The Minnesota Public Utilities Commission has approved Xcel Energy’s plan for the largest expansion of wind energy in the Upper Midwest. The North Dakota Public Service Commission will review the plan later this year. The new wind projects will save Xcel Energy customers billions of dollars in fuel and other costs, as compared to the
costs of other energy sources. Seven new wind farms are slated to be built in Iowa, Minnesota, North Dakota and
South Dakota and will be operational by the end of 2020. The projects will provide enough energy to power more than 800,000 homes, increasing Xcel Energy’s regional wind output by approximately 70 percent.

“We’re investing in low-cost wind energy to provide the benefits of clean, affordable energy directly to our
customers,” said Chris Clark, president, Xcel Energy-Minnesota. “These projects deliver on our plan to keep
energy costs low while also reducing carbon emissions by more than 60 percent in the coming decades.”

With these new wind farms, Xcel Energy is locking in low-cost, carbon-free energy. As no fuel is needed for
wind farms, the cost of electricity from the wind farms is not affected by fuel price spikes. Customers receive the
benefit of low, stable electricity prices from these wind farms for the 25-year life of the projects.

“Our strategy delivers the long-term value our customers tell us they want,” said Clark. “These projects give
our customers both lower bills over the long term and predictable prices in addition to a cleaner energy mix.”

Xcel Energy will own 1,150 megawatts of the new wind energy; the remaining 400 megawatts will be sold to the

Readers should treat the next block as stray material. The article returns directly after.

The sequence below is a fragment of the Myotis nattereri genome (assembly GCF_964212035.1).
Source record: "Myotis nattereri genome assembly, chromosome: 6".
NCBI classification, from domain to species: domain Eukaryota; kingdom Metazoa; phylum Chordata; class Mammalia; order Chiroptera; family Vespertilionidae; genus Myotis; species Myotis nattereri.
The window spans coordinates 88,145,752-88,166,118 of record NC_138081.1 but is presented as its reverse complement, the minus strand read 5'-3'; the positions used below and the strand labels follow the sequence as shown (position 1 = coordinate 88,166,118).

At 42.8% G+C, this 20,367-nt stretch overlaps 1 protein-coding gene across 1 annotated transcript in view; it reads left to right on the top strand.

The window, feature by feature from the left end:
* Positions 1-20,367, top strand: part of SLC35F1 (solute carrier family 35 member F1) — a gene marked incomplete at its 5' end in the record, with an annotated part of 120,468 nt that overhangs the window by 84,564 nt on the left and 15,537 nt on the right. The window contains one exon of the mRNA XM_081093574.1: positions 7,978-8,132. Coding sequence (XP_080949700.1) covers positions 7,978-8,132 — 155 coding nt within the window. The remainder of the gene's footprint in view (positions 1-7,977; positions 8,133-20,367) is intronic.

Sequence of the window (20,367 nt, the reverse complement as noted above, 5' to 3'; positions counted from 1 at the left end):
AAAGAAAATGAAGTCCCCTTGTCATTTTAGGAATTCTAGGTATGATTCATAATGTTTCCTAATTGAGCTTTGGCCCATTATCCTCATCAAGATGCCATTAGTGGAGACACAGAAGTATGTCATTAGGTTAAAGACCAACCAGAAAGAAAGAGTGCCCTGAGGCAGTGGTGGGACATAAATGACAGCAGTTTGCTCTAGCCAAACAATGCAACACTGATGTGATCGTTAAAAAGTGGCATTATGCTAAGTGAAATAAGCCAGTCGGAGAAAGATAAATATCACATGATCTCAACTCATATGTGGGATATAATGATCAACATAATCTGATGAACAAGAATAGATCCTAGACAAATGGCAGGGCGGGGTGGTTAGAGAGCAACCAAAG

company under long-term power purchase agreements.

WUI Board of Directors Tours Wisconsin’s Largest Hydro Dam

Jim Falls Dam, Chippewa Falls, WI

 

WUI Board Members and Staff from left to right; James Buchen, Charles Clarke, Roger Cole,Michelle Lancaster, Phillip Mikulsky, Walter Woelfle, Thomas Fehring, Jeffery West, Richard Krueger, Kenyon Kies, and Trudy Popenhagen.

 


On June 15, 2017, members of the Wisconsin Utility Investors Board held  a board of director’s meeting in Chippewa Falls and toured the state’s largest hydro dam (in terms of generating capacity) at Jim Falls. The dam is an impressive engineering accomplishment, built in 1988 and functioning at full capacity today while preserving and contributing to the natural beauty, habitat and leisure access of the area. Board members were grateful to Xcel Energy for the opportunity to learn more about the powerful contribution of this hydro dam in terms of energy and preservation of our natural resources.

XCEL ENERGY AND FAA LAUNCH SAFETY PARTNERSHIP

Xcel Energy has announced a first-of-its-kind partnership with the Federal Aviation
Administration to research the safe operation of drone technology to inspect critical
infrastructure. The agreement involves using unmanned aircraft systems to inspect more
than 20,000 miles of Xcel Energy transmission lines in 10 states. The data collected from
diverse climates, conditions and geographies will be used by the federal agency to secure
the nation’s airspace now and in the future.